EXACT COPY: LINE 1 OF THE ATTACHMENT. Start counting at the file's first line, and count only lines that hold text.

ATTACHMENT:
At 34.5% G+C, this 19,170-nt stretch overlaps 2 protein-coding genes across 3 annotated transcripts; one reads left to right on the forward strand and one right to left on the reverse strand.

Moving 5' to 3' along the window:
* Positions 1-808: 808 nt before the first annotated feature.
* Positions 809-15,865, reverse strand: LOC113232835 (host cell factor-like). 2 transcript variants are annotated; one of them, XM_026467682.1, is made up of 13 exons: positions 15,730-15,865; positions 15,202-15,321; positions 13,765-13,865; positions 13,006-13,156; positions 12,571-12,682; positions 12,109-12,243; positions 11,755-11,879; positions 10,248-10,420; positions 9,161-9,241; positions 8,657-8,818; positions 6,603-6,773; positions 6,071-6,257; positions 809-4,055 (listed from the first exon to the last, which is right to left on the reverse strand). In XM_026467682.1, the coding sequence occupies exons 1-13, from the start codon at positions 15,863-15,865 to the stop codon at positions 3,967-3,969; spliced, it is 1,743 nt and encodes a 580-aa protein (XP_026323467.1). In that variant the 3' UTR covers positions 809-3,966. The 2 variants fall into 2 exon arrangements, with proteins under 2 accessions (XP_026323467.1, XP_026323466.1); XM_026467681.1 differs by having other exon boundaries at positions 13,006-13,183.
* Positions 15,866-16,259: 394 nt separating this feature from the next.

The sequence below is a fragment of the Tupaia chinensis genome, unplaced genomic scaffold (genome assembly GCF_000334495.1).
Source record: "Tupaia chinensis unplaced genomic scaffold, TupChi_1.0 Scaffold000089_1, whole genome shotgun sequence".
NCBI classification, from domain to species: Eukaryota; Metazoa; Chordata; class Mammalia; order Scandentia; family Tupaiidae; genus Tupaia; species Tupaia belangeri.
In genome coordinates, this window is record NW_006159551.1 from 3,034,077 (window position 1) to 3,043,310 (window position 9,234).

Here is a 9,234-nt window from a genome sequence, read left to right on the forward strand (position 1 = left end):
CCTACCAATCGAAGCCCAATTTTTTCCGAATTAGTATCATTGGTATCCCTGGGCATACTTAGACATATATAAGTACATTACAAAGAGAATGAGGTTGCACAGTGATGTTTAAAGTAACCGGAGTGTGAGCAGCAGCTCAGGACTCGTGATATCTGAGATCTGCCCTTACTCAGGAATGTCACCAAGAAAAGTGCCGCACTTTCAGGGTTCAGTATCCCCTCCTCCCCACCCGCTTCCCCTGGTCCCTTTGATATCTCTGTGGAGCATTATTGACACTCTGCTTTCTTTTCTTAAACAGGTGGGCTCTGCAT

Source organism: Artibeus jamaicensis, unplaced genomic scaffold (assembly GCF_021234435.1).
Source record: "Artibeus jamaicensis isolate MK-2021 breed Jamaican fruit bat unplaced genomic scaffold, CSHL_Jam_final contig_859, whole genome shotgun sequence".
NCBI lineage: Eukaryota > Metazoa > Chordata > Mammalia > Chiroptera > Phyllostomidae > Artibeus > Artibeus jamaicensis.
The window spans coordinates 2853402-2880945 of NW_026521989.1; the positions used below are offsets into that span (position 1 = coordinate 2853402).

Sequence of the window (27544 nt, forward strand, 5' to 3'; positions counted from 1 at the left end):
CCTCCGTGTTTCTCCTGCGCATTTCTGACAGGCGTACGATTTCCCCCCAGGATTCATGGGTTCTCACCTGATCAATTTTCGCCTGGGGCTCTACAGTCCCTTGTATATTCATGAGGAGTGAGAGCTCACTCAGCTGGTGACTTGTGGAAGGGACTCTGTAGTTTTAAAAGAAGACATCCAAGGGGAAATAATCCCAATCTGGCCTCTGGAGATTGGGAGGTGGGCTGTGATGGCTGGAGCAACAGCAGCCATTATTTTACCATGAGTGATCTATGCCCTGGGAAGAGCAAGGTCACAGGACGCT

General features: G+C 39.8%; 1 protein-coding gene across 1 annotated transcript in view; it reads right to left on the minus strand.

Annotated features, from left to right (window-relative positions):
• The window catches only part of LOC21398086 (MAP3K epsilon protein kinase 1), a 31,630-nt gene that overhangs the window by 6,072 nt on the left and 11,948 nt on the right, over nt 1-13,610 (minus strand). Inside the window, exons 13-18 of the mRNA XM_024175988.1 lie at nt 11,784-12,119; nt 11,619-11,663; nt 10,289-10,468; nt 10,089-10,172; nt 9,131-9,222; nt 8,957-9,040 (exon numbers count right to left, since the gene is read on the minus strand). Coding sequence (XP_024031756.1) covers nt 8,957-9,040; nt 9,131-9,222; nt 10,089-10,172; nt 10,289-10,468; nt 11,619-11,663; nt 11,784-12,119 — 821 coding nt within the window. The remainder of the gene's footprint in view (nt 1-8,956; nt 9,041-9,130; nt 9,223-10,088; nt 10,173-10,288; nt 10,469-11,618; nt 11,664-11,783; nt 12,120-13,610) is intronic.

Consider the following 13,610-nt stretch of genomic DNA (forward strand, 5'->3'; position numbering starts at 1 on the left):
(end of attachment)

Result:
At 34.5% G+C, this 19,170-nt stretch overlaps 2 protein-coding genes across 3 annotated transcripts; one reads left to right on the forward strand and one right to left on the reverse strand.